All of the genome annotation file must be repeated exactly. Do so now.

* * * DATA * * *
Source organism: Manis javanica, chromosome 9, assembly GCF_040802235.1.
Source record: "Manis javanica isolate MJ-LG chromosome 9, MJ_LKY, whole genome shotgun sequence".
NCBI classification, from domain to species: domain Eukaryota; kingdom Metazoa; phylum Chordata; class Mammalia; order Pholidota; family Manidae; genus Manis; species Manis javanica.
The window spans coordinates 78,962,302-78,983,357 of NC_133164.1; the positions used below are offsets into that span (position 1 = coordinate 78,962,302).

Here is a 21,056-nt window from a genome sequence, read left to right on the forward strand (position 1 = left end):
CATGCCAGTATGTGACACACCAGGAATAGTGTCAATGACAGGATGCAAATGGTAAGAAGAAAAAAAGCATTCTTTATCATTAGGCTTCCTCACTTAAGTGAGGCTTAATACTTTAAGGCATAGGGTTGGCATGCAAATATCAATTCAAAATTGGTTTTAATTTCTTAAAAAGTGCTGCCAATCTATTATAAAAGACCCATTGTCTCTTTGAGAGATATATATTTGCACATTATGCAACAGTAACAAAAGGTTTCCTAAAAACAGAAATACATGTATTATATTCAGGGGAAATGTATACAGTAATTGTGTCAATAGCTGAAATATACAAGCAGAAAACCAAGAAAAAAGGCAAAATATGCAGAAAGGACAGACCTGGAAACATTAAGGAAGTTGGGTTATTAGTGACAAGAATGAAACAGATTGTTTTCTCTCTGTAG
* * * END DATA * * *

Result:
Source organism: Manis javanica, chromosome 9, assembly GCF_040802235.1.
Source record: "Manis javanica isolate MJ-LG chromosome 9, MJ_LKY, whole genome shotgun sequence".
NCBI classification, from domain to species: domain Eukaryota; kingdom Metazoa; phylum Chordata; class Mammalia; order Pholidota; family Manidae; genus Manis; species Manis javanica.
The window spans coordinates 78,962,302-78,983,357 of NC_133164.1; the positions used below are offsets into that span (position 1 = coordinate 78,962,302).

Here is a 21,056-nt window from a genome sequence, read left to right on the forward strand (position 1 = left end):
CATGCCAGTATGTGACACACCAGGAATAGTGTCAATGACAGGATGCAAATGGTAAGAAGAAAAAAAGCATTCTTTATCATTAGGCTTCCTCACTTAAGTGAGGCTTAATACTTTAAGGCATAGGGTTGGCATGCAAATATCAATTCAAAATTGGTTTTAATTTCTTAAAAAGTGCTGCCAATCTATTATAAAAGACCCATTGTCTCTTTGAGAGATATATATTTGCACATTATGCAACAGTAACAAAAGGTTTCCTAAAAACAGAAATACATGTATTATATTCAGGGGAAATGTATACAGTAATTGTGTCAATAGCTGAAATATACAAGCAGAAAACCAAGAAAAAAGGCAAAATATGCAGAAAGGACAGACCTGGAAACATTAAGGAAGTTGGGTTATTAGTGACAAGAATGAAACAGATTGTTTTCTCTCTGTAG